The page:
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PET imaging of brain amyloid in dementia: a review

Lookup NU author(s): Dr Sean Colloby, Professor John O'Brien


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Objective: To review the rapidly expanding literature of amyloid PET imaging with particular attention to Pittsburgh compound-B (PIB) in Alzheimer's disease (AD), dementia with Lewy bodies (DLB), frontotemporal dementia (FTD), mild cognitive impairment (MCI) and cognitively normal volunteers. Design: Literature searches were performed using Medline up to February 2010. Individual articles were then examined for additional references not revealed by automated searches. This yielded 79 articles whose abstracts were read by the authors to select key papers. Results: Amyloid deposition assessed using PIB-PET is significantly elevated in AD and DLB compared to controls and those with FTD. In MCI, uptake is often intermediate between AD and normal ageing, and excessive amyloid burden in non-demented individuals with MCI are likely to represent high-risk cases. Amyloid deposition appears to be an early event, and as dementia progresses clinical decline seems to be more associated with neurodegeneration than amyloid burden. Conclusions: PIB-PET imaging is a sensitive and specific marker for underlying A beta amyloid deposition and represents an important investigative tool for examining the relationship between amyloid burden, clinical symptoms and structural and functional changes in dementia. Amyloid imaging may also be useful for selecting patients for anti-amyloid therapies. However, studies have identified PIB-positive cases in otherwise healthy older individuals (10-30%), limiting diagnostic specificity. Development of biomarkers for investigating other aspects of dementia pathology, i.e. soluble A beta, tau, synuclein and brain inflammation would further inform our understanding and assist in studying disease-modifying and preventive treatments in dementia. Copyright (C) 2010 John Wiley & Sons, Ltd.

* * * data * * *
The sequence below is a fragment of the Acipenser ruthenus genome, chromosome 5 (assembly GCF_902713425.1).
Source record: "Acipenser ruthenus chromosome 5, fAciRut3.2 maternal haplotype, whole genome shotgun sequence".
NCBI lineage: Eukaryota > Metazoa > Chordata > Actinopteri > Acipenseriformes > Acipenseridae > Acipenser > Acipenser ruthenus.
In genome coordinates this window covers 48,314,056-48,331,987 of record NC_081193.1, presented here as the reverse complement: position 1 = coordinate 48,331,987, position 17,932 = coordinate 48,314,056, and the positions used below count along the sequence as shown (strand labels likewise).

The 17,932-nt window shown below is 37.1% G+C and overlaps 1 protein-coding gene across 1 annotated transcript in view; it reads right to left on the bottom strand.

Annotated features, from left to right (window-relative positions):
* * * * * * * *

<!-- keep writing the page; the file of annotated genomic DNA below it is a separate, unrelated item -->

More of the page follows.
Publication metadata

Author(s): Quigley H, Colloby SJ, O'Brien JT

Publication type: Review

Publication status: Published

Journal: International Journal of Geriatric Psychiatry

Year: 2011

Volume: 26

Issue: 10

Pages: 991-999

Print publication date: 28/12/2010

ISSN (print): 0885-6230

ISSN (electronic): 1099-1166



DOI: 10.1002/gps.2640